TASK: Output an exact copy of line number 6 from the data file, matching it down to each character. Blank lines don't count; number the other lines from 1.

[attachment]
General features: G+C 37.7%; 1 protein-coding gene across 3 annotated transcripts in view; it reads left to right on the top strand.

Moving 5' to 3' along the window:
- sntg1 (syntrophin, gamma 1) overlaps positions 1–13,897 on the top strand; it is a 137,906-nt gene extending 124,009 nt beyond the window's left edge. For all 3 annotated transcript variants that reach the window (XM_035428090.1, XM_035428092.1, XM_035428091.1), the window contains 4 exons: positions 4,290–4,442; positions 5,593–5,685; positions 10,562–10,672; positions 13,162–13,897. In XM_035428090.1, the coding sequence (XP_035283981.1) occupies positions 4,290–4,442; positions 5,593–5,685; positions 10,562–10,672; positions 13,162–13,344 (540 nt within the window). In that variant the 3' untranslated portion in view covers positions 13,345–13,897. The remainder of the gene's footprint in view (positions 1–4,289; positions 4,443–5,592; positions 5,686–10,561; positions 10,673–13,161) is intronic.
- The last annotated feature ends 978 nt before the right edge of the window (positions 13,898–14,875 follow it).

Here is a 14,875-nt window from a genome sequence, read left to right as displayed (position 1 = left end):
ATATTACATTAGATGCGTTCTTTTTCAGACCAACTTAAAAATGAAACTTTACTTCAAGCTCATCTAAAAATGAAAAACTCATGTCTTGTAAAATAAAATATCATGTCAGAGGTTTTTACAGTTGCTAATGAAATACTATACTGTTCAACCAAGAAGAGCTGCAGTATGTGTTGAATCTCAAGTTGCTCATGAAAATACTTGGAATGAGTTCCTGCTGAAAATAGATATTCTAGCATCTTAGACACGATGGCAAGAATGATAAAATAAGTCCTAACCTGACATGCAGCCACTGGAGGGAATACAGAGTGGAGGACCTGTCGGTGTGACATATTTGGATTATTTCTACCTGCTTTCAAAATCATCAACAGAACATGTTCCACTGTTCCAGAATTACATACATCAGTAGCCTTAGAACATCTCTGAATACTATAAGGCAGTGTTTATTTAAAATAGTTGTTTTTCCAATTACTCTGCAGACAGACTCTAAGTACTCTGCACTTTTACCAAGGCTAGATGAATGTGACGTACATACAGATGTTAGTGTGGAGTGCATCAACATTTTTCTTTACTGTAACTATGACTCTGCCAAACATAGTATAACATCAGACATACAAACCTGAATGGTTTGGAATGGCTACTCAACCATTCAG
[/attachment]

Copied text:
ATATTACATTAGATGCGTTCTTTTTCAGACCAACTTAAAAATGAAACTTTACTTCAAGCTCATCTAAAAATGAAAAACTCATGTCTTGTAAAATAAAATATCATGTCAGAGGTTTTTACAGTTGCTAATGAAATACTATACTGTTCAACCAAGAAGAGCTGCAGTATGTGTTGAATCTCAAGTTGCTCATGAAAATACTTGGAATGAGTTCCTGCTGAAAATAGATATTCTAGCATCTTAGACACGATGGCAAGAATGATAAAATAAGTCCTAACCTGACATGCAGCCACTGGAGGGAATACAGAGTGGAGGACCTGTCGGTGTGACATATTTGGATTATTTCTACCTGCTTTCAAAATCATCAACAGAACATGTTCCACTGTTCCAGAATTACATACATCAGTAGCCTTAGAACATCTCTGAATACTATAAGGCAGTGTTTATTTAAAATAGTTGTTTTTCCAATTACTCTGCAGACAGACTCTAAGTACTCTGCACTTTTACCAAGGCTAGATGAATGTGACGTACATACAGATGTTAGTGTGGAGTGCATCAACATTTTTCTTTACTGTAACTATGACTCTGCCAAACATAGTATAACATCAGACATACAAACCTGAATGGTTTGGAATGGCTACTCAACCATTCAG